Jan. 4 (Bloomberg) -- The U.S. Commodity Futures Trading Commission may complete rules next week that set protections for swap traders’ collateral as some hedge funds and mutual funds push for additional safety measures in the wake of the collapse of MF Global Holdings Ltd.
The CFTC may approve the rule, required under the 2010 Dodd-Frank Act, on Jan. 11, according to four people briefed on the matter who spoke on condition of anonymity because the schedule hasn’t been made public. The new requirement seeks to insulate swaps traders from a brokerage’s default while allowing customer funds to be pooled.
The investment companies, including Och-Ziff Capital Management Group LLC and Fidelity Investments, are asking the commission to reconsider its rulemaking until it can offer them the option of keeping their money in a separate account that can be independently monitored. They cited the $1.2 billion in customer funds that has gone missing at MF Global.
“The prolonged delay in determining both the amount and location of missing customer funds in the wake of MF Global’s collapse highlights the need for stringent measures,” Scott C. Goebel, senior vice president and general counsel at Fidelity, wrote in a Dec. 8 letter to the CFTC. The company asked for “full physical segregation” for the collateral they put up for swap trades.
The debate highlights a divide in the financial industry between those investment companies and others that support the CFTC’s proposal, including BlackRock Inc., the world’s largest asset manager. The Managed Funds Association, which represents hedge funds, has been holding weekly industry conference calls to attempt to find consensus on the issue, according to people who’ve been part of the discussions.
“Let’s not let perfect be the enemy of good by prolonging this rule any further and subjecting investors to continued fellow customer and futures broker risk,” Richard Prager, BlackRock’s head of global trading, said today in an e-mail. “Once voted for, the industry should come together again to evaluate whether there is a better solution.”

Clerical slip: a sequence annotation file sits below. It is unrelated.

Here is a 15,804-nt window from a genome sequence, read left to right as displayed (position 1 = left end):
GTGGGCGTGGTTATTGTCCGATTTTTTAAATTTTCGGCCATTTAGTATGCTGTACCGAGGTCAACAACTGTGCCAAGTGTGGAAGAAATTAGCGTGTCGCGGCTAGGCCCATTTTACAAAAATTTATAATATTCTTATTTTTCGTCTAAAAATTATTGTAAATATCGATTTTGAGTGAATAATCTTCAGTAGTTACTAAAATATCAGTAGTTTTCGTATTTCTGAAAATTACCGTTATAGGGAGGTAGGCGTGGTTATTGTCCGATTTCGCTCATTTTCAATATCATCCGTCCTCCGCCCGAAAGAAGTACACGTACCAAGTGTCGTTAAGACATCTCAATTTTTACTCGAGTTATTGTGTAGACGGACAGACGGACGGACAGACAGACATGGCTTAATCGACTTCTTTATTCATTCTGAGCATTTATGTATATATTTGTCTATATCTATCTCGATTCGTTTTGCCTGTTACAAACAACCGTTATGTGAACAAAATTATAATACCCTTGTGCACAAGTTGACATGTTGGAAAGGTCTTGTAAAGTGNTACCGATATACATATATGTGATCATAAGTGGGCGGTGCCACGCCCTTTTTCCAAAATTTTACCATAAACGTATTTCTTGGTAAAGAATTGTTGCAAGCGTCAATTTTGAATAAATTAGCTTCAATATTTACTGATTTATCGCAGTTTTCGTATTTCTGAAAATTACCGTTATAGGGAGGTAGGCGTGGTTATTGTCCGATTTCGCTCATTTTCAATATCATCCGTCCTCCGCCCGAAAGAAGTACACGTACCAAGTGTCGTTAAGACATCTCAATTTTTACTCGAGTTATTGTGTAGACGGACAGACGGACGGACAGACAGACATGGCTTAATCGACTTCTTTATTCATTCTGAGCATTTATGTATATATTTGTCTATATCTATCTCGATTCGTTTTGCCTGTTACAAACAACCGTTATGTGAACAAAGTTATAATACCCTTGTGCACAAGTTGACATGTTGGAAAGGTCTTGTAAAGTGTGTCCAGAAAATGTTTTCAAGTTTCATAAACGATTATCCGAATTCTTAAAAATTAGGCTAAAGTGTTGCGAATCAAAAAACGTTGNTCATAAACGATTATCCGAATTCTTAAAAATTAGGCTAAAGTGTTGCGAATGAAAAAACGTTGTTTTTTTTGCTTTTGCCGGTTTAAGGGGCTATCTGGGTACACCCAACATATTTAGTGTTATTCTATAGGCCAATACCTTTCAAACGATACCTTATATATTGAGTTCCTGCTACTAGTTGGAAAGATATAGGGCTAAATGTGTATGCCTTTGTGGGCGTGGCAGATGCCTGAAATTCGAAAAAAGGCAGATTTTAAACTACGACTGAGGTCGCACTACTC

In a nod to the political sensitivity of the issue, the agency’s commissioners are expected at the Jan. 11 meeting to raise the possibility of additional measures that could give firms more options to protect their money, people briefed on the matter said.
The CFTC rule would set up new procedures for protecting collateral in trades guaranteed by clearinghouses, entities that stand between buyers and sellers of derivatives. The final plan, which could still change, is expected to closely track a proposal the CFTC issued in April that prohibits clearinghouses from drawing on the collateral of a non-defaulting client when another client’s downfall results in their broker’s default.
The plan could offer less safety than some investors in the non-regulated over-the-counter derivatives market enjoy today. Traders in those markets often negotiate agreements where their collateral is held by an independent third party such as a custody bank.
One such firm, State Street Corp., wrote the CFTC on Dec. 14, urging that the commission at least allow investment firms the option of negotiating their own deals, citing “the recent challenges in recovering funds from customer accounts following the bankruptcy of MF Global.”
The CFTC proposal exposes clients to risk when brokers don’t keep adequate records of their clients’ funds, Jeffrey C. Blockinger, chief legal officer at Och-Ziff, wrote to the CFTC’s five commissioners. Boston-based Fidelity and Och-Ziff, a New York hedge fund with $28.8 billion under management, urged the CFTC to allow for swap buyers to have their collateral fully segregated in separate accounts rather than operationally commingled.
Federal authorities including the CFTC, the Securities and Exchange Commission, U.S. Justice Department and the bankruptcy trustee are reviewing whether MF Global misused clients’ funds. James W. Giddens, the trustee, has estimated that as much as $1.2 billion in customer funds are missing.
MF Global used about $700 million of customer funds to “meet liquidity issues” at its broker-dealer in the days prior to its Oct. 31 bankruptcy filing, according to CME Group Inc., which was MF Global’s auditor.
Before MF Global’s collapse, support had coalesced around the CFTC’s proposal after more than a year of debate, two daylong CFTC roundtables, 40 meetings between industry and agency officials and more than 40 letters commenting on how to protect collateral in the $708 trillion over-the-counter swaps market.
The proposal, known as “complete legal segregation,” would require clearinghouses and brokers to keep records tracking each client’s collateral while allowing it to be managed in a single account. If a broker defaults, the clearinghouse couldn’t tap the collateral of a broker’s non-defaulting client in an effort to guarantee the trades.
The plan was “the most appropriate choice” and “an important first step in arranging appropriate customer protections,” Robert Pickel, executive vice chairman at the International Swaps and Derivatives Association Inc., said in an Aug. 8 letter to the CFTC. The association represents the world’s largest swap dealers, including JPMorgan Chase & Co., Deutsche Bank AG and Morgan Stanley.
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